Avian influenza is the most important historical viral infection in poultry industry causing huge economic losses. Ducks act as natural host while the virus can be transmitted from these natural hosts to highly prone species such as chickens and turkeys.
A specialised feature of influenza viruses is that they can emerge as novel subtype due to special characteristic of "mutation", thus are capable to produce disease in large population throughout the world. Avian influenza viruses (AIV) are placed in the family of orthomyxoviridae which consists three influenza genera named as A, B and C. Influenza viruses which are responsible for infections in birds, belongs to genus influenza virus A. AIV are well known to produce two different types of diseases in domestic poultry birds on the bases of their virulence and pathogenicity. Due to this unique characteristic, the viruses are classified into two types known as a highly pathogenic avian influenza virus (HPAIV) and a low pathogenic avian influenza virus (LPAIV). HPAIV are responsible for rapid and fatal systemic infection inducing mortality upto 100% especially in broilers, layers and breeders while LPAIV produce asymptomatic infection.
All HPAI viruses belong to H5 and H7 while all other subtypes including H9 are non pathogenic in nature. H9 viruses were first time reported in Pakistan in 1999, but are now endemic in poultry industry in Pakistan causing 5-30% mortality in field conditions. Interestingly under experimental conditions these viruses do not produce any disease. Possible factor associated with this elevated mortality is the involvement of secondary pathogens. The main pathogens involved in coinfection are Mycoplasma gallisepticum and pathogenic Escherichia coli while immunosuppression is another important factor. Another momentous feature of H9N2 viruses is that they are capable to cross transmission barriers existing between different species and can produce infection in human beings and in other mammalian species.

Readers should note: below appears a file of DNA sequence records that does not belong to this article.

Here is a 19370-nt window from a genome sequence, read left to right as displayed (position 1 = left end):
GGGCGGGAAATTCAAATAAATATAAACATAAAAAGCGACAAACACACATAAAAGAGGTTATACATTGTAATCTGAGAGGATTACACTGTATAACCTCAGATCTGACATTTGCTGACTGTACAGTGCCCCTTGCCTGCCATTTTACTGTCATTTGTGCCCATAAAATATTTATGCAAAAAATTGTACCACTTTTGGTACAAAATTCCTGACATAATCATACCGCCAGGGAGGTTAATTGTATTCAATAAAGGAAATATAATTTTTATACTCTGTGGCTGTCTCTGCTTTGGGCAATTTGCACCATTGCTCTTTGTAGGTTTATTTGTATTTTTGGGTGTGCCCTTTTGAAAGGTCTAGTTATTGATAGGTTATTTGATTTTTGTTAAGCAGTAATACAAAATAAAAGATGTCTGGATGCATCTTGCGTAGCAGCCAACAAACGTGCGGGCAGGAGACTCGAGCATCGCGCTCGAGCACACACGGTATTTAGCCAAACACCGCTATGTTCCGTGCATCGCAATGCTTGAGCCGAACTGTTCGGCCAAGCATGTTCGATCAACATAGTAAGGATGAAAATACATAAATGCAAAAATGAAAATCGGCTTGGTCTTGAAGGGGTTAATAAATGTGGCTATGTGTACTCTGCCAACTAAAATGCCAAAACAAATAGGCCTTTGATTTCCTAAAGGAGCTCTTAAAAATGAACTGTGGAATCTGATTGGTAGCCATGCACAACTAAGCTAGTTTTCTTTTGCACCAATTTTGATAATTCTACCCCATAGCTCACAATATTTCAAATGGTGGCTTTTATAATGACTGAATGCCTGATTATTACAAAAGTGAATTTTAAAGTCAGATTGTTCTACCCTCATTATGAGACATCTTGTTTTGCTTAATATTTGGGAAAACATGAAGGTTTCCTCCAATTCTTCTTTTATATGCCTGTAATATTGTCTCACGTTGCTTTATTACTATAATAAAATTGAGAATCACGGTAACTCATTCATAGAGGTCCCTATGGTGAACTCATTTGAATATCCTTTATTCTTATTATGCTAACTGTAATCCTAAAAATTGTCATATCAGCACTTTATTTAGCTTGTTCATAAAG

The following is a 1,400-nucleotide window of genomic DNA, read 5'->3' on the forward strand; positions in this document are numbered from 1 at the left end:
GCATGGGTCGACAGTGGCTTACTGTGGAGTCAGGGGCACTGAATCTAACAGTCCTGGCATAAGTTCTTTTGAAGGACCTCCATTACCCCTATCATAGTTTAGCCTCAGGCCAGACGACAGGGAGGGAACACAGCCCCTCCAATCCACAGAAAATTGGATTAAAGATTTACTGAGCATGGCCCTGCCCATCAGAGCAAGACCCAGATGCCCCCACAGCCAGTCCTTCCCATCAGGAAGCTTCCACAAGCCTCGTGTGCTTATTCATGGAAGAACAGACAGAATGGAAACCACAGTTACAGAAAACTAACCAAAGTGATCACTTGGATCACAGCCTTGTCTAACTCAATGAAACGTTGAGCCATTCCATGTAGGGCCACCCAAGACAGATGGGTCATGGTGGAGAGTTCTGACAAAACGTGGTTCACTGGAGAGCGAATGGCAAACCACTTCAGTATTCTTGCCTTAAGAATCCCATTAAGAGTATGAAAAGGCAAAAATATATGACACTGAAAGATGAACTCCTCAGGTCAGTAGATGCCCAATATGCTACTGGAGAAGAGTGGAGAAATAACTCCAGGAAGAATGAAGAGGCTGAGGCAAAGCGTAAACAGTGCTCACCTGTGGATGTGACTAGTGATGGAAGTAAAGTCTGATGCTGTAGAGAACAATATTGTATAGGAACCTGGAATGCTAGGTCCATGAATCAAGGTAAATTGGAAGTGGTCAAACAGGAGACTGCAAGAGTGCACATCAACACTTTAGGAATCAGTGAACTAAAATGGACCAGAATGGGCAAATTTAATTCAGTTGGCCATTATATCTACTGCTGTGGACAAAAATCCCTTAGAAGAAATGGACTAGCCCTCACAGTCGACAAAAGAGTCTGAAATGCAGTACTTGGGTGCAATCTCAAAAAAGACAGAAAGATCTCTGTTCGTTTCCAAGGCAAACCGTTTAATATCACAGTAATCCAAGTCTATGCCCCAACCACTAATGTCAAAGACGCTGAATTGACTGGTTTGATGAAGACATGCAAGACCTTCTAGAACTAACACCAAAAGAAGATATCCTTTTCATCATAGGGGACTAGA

The genetic sequence of these viruses has 98% homology with the genetic sequence of H9N2 isolates recovered from children in Hong Kong. These findings indicate that these subtypes pose a similar threat as H5 viruses to human population. Keeping in view the importance of the disease the author designed a project at University of Veterinary and Animal sciences Lahore to reproduce disease as observed in field conditions and to study pathogenicity of H9 virus coinfection with Mycoplasma and E. coli infection and under immunosuppressive condition in broiler chickens and to asses its zoonotic potential in human beings.
In first part of study, H9 virus, Mycoplasma gallisepticum and E. coli were isolated and experimental inocula of each were prepared. In second part, pathogenesis of H9 virus was carried out under controlled environmental conditions. The virus prevailing in Pakistan was found non pathogenic with Intravenous Pathogenicity Index (IVPI) 0.12/3, produced significant reduction in body weight and had tissue tropism for kidney and respiratory system. Immunohistochemical detection of viral antigen and rapid molecular detection of virus from tissues by using Reverse Transcriptase Polymerase Chain Reaction (RT-PCR) revealed that RT-PCR is more efficient method than immunohistochemistry.

The pathogenicity of H9 virus was also studied along with coinfection of secondary pathogens such as Mycoplasma gallisepticum and E. coli and in chemically induced immunosuppressive condition. It was found that E. coli and Mycoplasma gallisepticum induced exacerbation in pathogenicity and caused mortality 40% and 25% respectively, while under immunosuppressive condition only 5% mortality was observed.